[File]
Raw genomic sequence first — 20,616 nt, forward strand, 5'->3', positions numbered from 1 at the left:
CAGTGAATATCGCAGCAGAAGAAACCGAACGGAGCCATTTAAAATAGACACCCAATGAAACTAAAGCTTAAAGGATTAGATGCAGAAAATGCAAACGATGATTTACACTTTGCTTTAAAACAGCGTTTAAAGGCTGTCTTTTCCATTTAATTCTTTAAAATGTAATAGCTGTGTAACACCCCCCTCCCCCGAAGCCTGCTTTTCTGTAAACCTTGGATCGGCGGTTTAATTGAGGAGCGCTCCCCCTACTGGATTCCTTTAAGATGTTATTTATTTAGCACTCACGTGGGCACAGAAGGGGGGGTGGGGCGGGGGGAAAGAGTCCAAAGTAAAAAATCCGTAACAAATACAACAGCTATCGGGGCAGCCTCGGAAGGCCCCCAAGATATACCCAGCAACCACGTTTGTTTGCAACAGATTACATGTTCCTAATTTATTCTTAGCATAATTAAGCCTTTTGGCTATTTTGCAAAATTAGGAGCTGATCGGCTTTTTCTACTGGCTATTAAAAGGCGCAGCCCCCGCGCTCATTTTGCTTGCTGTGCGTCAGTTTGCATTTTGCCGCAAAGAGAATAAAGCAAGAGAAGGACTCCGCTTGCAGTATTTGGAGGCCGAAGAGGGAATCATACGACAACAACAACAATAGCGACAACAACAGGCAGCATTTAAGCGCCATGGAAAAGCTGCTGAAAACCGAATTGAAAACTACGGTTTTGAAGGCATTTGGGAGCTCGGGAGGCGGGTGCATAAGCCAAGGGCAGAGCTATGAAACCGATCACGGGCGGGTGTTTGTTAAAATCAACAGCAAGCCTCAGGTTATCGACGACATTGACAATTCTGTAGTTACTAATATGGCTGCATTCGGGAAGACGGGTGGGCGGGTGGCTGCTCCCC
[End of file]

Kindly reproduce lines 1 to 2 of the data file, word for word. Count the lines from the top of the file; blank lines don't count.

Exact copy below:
Raw genomic sequence first — 20,616 nt, forward strand, 5'->3', positions numbered from 1 at the left:
CAGTGAATATCGCAGCAGAAGAAACCGAACGGAGCCATTTAAAATAGACACCCAATGAAACTAAAGCTTAAAGGATTAGATGCAGAAAATGCAAACGATGATTTACACTTTGCTTTAAAACAGCGTTTAAAGGCTGTCTTTTCCATTTAATTCTTTAAAATGTAATAGCTGTGTAACACCCCCCTCCCCCGAAGCCTGCTTTTCTGTAAACCTTGGATCGGCGGTTTAATTGAGGAGCGCTCCCCCTACTGGATTCCTTTAAGATGTTATTTATTTAGCACTCACGTGGGCACAGAAGGGGGGGTGGGGCGGGGGGAAAGAGTCCAAAGTAAAAAATCCGTAACAAATACAACAGCTATCGGGGCAGCCTCGGAAGGCCCCCAAGATATACCCAGCAACCACGTTTGTTTGCAACAGATTACATGTTCCTAATTTATTCTTAGCATAATTAAGCCTTTTGGCTATTTTGCAAAATTAGGAGCTGATCGGCTTTTTCTACTGGCTATTAAAAGGCGCAGCCCCCGCGCTCATTTTGCTTGCTGTGCGTCAGTTTGCATTTTGCCGCAAAGAGAATAAAGCAAGAGAAGGACTCCGCTTGCAGTATTTGGAGGCCGAAGAGGGAATCATACGACAACAACAACAATAGCGACAACAACAGGCAGCATTTAAGCGCCATGGAAAAGCTGCTGAAAACCGAATTGAAAACTACGGTTTTGAAGGCATTTGGGAGCTCGGGAGGCGGGTGCATAAGCCAAGGGCAGAGCTATGAAACCGATCACGGGCGGGTGTTTGTTAAAATCAACAGCAAGCCTCAGGTTATCGACGACATTGACAATTCTGTAGTTACTAATATGGCTGCATTCGGGAAGACGGGTGGGCGGGTGGCTGCTCCCC